Talk­ing ac­tors, ac­co­lades and the avant-garde…

Total Film - - Teasers - JG/JM

For 30 years, Gus Van Sant has hopped be­tween main­stream ti­tles and in­dies with the likes of Drug­store Cow­boy, Good Will Hunt­ing, Ele­phant and Milk. My Own Pri­vate Idaho helped es­tab­lish the New Queer Cinema of the early ’90s, and his films of­ten deal with marginalised sub­cul­tures. His new film Don’t Worry, He Won’t Get Far On Foot stars Joaquin Phoenix as quad­ri­plegic car­toon­ist John Cal­la­han…

You be­gan work­ing on Don’t Worry… in the ’90s. Why so long?

It was ini­ti­ated by Robin Wil­liams. He had op­tioned the book. He knew Cal­la­han’s car­toons and his friend, Christo­pher Reeve, was a quad­ri­plegic from a horse-jump­ing ac­ci­dent. It was also a story about al­co­hol prob­lems, and Robin was fa­mil­iar with that. He in­vited me to help guide a screen­play along. But it was enough of a per­sonal project that the stu­dios were afraid.

How was it re­unit­ing with Joaquin Phoenix all these years af­ter To Die For?

He doesn’t seem to have changed. He’s older so he’s had more ex­pe­ri­ence. He was very thor­ough. He had a ver­sion of the book I’d given him and he’d marked ev­ery page.

You al­ways cast very well. What’s your se­cret?

I think there’s a type that ap­pears as you’re read­ing the script, but I don’t nec­es­sar­ily agree with the idea that it has to be a par­tic­u­lar per­son. Some­times a project comes with an ac­tor at­tached. Good Will Hunt­ing – Matt and Ben were al­ways go­ing to play the parts.

Keanu Reeves and River Phoenix in was in­spired…

My Own Pri­vate Idaho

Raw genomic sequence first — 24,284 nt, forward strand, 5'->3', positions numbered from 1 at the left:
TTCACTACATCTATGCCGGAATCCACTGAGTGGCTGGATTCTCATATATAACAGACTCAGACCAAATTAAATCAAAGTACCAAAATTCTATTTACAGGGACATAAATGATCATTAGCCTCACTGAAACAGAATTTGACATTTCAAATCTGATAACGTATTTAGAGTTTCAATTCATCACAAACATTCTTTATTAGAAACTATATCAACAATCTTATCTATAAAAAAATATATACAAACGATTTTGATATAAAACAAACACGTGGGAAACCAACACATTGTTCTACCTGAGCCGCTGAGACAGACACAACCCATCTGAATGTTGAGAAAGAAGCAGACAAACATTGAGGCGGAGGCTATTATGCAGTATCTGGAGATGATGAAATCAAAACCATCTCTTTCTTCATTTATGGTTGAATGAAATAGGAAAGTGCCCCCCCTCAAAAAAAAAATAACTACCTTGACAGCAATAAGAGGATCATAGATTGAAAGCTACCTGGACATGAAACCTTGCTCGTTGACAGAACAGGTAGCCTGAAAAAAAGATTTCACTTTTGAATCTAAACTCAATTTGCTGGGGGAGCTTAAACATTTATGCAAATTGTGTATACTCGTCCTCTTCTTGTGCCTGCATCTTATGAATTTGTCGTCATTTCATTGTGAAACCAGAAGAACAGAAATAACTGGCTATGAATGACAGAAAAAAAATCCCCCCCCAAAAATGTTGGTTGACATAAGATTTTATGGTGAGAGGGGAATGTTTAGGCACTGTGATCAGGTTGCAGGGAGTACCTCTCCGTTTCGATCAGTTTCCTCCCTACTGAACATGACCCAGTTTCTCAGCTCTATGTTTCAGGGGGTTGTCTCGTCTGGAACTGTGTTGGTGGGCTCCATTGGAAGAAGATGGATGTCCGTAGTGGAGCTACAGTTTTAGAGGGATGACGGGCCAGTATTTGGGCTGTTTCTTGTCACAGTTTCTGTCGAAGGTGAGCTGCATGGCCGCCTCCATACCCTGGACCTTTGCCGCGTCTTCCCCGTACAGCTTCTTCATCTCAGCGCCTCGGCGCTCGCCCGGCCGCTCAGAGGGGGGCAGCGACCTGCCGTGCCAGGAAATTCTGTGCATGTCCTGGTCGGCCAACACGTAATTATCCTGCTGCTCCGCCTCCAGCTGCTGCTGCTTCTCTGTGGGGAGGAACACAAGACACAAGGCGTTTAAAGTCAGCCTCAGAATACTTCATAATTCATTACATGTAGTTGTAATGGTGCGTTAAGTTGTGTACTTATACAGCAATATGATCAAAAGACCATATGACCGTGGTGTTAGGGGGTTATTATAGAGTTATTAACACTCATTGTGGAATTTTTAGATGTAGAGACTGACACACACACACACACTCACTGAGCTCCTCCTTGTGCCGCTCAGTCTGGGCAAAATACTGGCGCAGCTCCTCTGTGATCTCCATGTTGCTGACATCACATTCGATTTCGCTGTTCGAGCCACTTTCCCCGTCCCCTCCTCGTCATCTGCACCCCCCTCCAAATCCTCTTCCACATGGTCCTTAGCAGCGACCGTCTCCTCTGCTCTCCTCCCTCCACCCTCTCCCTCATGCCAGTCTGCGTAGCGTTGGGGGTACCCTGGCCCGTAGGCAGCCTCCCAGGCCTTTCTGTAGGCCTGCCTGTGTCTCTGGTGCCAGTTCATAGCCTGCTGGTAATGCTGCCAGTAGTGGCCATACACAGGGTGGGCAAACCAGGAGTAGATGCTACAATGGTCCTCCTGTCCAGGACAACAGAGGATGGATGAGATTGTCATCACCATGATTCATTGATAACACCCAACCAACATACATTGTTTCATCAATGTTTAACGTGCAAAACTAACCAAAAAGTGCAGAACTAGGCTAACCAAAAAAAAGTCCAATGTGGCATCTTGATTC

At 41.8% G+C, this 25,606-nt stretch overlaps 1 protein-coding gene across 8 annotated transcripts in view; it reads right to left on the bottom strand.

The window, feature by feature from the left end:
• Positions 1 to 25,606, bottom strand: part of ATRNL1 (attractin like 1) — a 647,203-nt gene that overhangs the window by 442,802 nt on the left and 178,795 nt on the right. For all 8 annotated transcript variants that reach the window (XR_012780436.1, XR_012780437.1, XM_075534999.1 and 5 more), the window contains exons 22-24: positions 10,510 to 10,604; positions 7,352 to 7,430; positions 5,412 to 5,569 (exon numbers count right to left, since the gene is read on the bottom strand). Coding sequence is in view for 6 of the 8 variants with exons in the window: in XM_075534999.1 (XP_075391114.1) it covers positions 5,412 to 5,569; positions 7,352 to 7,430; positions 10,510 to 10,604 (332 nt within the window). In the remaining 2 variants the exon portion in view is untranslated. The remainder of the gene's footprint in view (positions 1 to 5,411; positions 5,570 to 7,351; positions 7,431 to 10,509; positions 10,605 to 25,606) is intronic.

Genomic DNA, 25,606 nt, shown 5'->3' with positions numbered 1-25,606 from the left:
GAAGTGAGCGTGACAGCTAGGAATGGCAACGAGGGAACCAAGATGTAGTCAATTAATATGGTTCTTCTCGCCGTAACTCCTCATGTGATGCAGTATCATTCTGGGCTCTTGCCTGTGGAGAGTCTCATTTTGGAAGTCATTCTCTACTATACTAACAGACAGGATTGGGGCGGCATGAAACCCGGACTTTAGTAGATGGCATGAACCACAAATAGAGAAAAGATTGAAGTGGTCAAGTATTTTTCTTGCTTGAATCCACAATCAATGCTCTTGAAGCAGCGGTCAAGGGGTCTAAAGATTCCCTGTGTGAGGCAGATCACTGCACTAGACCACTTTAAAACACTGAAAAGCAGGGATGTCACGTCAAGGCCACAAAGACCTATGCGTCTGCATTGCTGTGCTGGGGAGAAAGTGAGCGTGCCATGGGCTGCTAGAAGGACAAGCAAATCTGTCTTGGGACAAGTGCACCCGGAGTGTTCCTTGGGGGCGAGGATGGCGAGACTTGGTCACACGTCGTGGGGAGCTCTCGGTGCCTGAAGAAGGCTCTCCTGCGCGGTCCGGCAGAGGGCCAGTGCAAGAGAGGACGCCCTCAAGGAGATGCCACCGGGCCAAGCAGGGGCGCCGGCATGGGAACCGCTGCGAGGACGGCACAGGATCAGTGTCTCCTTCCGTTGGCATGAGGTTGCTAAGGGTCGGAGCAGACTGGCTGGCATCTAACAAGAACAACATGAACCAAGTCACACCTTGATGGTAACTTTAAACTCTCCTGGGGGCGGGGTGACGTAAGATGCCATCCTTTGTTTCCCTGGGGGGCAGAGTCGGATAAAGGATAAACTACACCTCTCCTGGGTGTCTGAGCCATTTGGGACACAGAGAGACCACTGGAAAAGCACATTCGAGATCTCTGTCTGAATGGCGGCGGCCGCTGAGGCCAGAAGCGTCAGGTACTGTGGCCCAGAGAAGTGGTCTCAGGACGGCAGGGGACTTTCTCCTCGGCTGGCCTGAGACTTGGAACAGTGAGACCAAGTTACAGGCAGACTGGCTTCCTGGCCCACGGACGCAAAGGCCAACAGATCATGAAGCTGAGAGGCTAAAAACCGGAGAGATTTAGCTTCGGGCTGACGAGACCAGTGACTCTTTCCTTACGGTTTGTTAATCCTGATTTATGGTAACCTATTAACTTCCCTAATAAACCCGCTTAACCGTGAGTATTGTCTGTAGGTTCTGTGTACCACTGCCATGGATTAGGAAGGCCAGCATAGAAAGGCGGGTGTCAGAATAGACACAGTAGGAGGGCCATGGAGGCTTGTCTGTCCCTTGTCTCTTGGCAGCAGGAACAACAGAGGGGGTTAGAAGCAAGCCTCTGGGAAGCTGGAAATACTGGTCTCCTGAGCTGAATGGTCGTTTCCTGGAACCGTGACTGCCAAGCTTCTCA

Drug­store Cow­boy had just won the New York Film Crit­ics’ As­so­ci­a­tion and a few other awards. I met with Keanu, who wanted to do some­thing that was a lit­tle more artis­tic. River had done The Last Cru­sade, Run­ning On Empty, Stand By Me. He was friends with Keanu, who got him a script be­cause River’s agent was like, “He’s not do­ing this.” And River called back and said, “If Keanu and I do it to­gether, it will be fun.”

What made you think of Sean Penn as Har­vey Milk?

I gave it to Sean in 1997. Tom Cruise was go­ing to play [Milk’s as­sas­sin]

Dan White. Penn, at the time, was 37, not 47 as the char­ac­ter was. Then time went by and noth­ing hap­pened. And then [Dustin] Lance [Black] came to me with a new script and all the ducks were in a row. We went to Sean with that ver­sion and he was still in­ter­ested and now he was the right age. We went back to Tom, and then a few dif­fer­ent peo­ple, be­fore Josh Brolin.

Do you con­sciously switch it up be­tween the main­stream movies, in­dies and avant-garde projects?

The films all have their own per­son­al­i­ties. It’s ex­cit­ing to try and push your­self. But I don’t know. When an au­di­ence de­cides it works, I go, “Yeah, of course.” And when they de­cide it doesn’t work, I also say, “Yeah, of course it doesn’t work.” All the movies I’ve made are pretty much long shots. Good Will Hunt­ing was un­known writ­ers, un­known ac­tors.

Is it true that Ele­phant’s rov­ing cam­er­a­work was in­flu­enced by Alan Clarke’s Ele­phant?

I hadn’t seen it. It was called Ele­phant be­cause our pro­ducer said, “I can’t make Columbine be­cause it’s too much of a hot topic, but I can make Ele­phant.” I said, “What’s Ele­phant?” and he said, “It’s a film that was com­ment­ing about Protes­tant-Catholic vi­o­lence in 1989.” Even­tu­ally I saw it, af­ter I’d made my film. It was Béla Tarr’s Sátán­tangó [that in­flu­enced the style].

Are you ever fear­ful when you take on a risky project?

If you’re think­ing in terms of whether it will play or not, it will just give you fear. I try to be happy when ac­co­lades come my way, and if they don’t, that’s OK too.

ETA | 26 Oc­TO­bEr / DOn’T WOrry, HE WOn’T GET FAr On FOOT OpEns THis mOnTH.


At tHe HeLM Van Sant’s lat­est film is an­other tale of a not al­ways like­able out­sider.

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